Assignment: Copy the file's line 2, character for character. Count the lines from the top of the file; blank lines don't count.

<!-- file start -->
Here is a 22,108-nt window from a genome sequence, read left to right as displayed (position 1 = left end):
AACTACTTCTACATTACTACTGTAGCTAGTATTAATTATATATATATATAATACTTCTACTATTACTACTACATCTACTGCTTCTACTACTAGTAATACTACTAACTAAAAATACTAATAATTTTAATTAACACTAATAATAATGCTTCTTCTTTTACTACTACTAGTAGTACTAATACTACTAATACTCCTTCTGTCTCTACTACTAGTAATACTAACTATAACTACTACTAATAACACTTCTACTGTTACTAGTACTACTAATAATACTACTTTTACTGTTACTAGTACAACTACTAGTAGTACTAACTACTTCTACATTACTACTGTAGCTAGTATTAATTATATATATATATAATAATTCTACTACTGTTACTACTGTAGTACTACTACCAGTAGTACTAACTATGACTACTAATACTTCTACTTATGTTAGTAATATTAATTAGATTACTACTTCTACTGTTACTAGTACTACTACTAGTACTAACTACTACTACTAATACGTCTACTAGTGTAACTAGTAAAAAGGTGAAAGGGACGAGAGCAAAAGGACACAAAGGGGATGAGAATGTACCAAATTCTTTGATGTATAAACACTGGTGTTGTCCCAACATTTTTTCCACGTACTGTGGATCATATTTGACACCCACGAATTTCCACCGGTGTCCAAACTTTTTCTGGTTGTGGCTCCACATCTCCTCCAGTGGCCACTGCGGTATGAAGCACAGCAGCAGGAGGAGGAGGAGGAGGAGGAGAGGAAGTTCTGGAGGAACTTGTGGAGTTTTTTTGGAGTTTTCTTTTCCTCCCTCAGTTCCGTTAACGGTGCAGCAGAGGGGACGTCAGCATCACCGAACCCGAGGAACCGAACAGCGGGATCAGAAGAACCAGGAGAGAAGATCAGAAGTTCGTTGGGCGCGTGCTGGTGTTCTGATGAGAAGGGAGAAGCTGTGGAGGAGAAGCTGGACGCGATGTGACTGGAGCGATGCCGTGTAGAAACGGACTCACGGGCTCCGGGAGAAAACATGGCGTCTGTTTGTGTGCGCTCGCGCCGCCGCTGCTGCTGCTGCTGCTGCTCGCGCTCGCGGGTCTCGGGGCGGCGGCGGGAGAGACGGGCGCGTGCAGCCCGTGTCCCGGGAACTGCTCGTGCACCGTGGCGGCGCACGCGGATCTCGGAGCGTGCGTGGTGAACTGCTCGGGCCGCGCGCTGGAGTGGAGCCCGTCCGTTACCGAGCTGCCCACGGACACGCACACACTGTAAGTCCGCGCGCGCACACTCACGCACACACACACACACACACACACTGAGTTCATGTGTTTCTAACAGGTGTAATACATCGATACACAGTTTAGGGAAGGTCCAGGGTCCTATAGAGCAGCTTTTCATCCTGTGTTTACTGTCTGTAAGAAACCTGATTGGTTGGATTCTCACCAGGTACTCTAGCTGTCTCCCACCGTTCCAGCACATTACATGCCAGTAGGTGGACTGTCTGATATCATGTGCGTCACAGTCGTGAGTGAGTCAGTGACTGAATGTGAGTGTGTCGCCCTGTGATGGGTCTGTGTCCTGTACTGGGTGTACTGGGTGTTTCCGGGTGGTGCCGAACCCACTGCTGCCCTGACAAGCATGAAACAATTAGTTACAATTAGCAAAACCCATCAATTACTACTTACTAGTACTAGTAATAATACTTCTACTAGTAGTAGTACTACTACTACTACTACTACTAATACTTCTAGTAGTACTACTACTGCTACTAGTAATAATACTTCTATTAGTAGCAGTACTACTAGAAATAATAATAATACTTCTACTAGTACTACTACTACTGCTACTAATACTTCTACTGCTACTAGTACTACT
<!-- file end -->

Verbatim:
AACTACTTCTACATTACTACTGTAGCTAGTATTAATTATATATATATATAATACTTCTACTATTACTACTACATCTACTGCTTCTACTACTAGTAATACTACTAACTAAAAATACTAATAATTTTAATTAACACTAATAATAATGCTTCTTCTTTTACTACTACTAGTAGTACTAATACTACTAATACTCCTTCTGTCTCTACTACTAGTAATACTAACTATAACTACTACTAATAACACTTCTACTGTTACTAGTACTACTAATAATACTACTTTTACTGTTACTAGTACAACTACTAGTAGTACTAACTACTTCTACATTACTACTGTAGCTAGTATTAATTATATATATATATAATAATTCTACTACTGTTACTACTGTAGTACTACTACCAGTAGTACTAACTATGACTACTAATACTTCTACTTATGTTAGTAATATTAATTAGATTACTACTTCTACTGTTACTAGTACTACTACTAGTACTAACTACTACTACTAATACGTCTACTAGTGTAACTAGTAAAAAGGTGAAAGGGACGAGAGCAAAAGGACACAAAGGGGATGAGAATGTACCAAATTCTTTGATGTATAAACACTGGTGTTGTCCCAACATTTTTTCCACGTACTGTGGATCATATTTGACACCCACGAATTTCCACCGGTGTCCAAACTTTTTCTGGTTGTGGCTCCACATCTCCTCCAGTGGCCACTGCGGTATGAAGCACAGCAGCAGGAGGAGGAGGAGGAGGAGGAGAGGAAGTTCTGGAGGAACTTGTGGAGTTTTTTTGGAGTTTTCTTTTCCTCCCTCAGTTCCGTTAACGGTGCAGCAGAGGGGACGTCAGCATCACCGAACCCGAGGAACCGAACAGCGGGATCAGAAGAACCAGGAGAGAAGATCAGAAGTTCGTTGGGCGCGTGCTGGTGTTCTGATGAGAAGGGAGAAGCTGTGGAGGAGAAGCTGGACGCGATGTGACTGGAGCGATGCCGTGTAGAAACGGACTCACGGGCTCCGGGAGAAAACATGGCGTCTGTTTGTGTGCGCTCGCGCCGCCGCTGCTGCTGCTGCTGCTGCTCGCGCTCGCGGGTCTCGGGGCGGCGGCGGGAGAGACGGGCGCGTGCAGCCCGTGTCCCGGGAACTGCTCGTGCACCGTGGCGGCGCACGCGGATCTCGGAGCGTGCGTGGTGAACTGCTCGGGCCGCGCGCTGGAGTGGAGCCCGTCCGTTACCGAGCTGCCCACGGACACGCACACACTGTAAGTCCGCGCGCGCACACTCACGCACACACACACACACACACACACTGAGTTCATGTGTTTCTAACAGGTGTAATACATCGATACACAGTTTAGGGAAGGTCCAGGGTCCTATAGAGCAGCTTTTCATCCTGTGTTTACTGTCTGTAAGAAACCTGATTGGTTGGATTCTCACCAGGTACTCTAGCTGTCTCCCACCGTTCCAGCACATTACATGCCAGTAGGTGGACTGTCTGATATCATGTGCGTCACAGTCGTGAGTGAGTCAGTGACTGAATGTGAGTGTGTCGCCCTGTGATGGGTCTGTGTCCTGTACTGGGTGTACTGGGTGTTTCCGGGTGGTGCCGAACCCACTGCTGCCCTGACAAGCATGAAACAATTAGTTACAATTAGCAAAACCCATCAATTACTACTTACTAGTACTAGTAATAATACTTCTACTAGTAGTAGTACTACTACTACTACTACTACTAATACTTCTAGTAGTACTACTACTGCTACTAGTAATAATACTTCTATTAGTAGCAGTACTACTAGAAATAATAATAATACTTCTACTAGTACTACTACTACTGCTACTAATACTTCTACTGCTACTAGTACTACT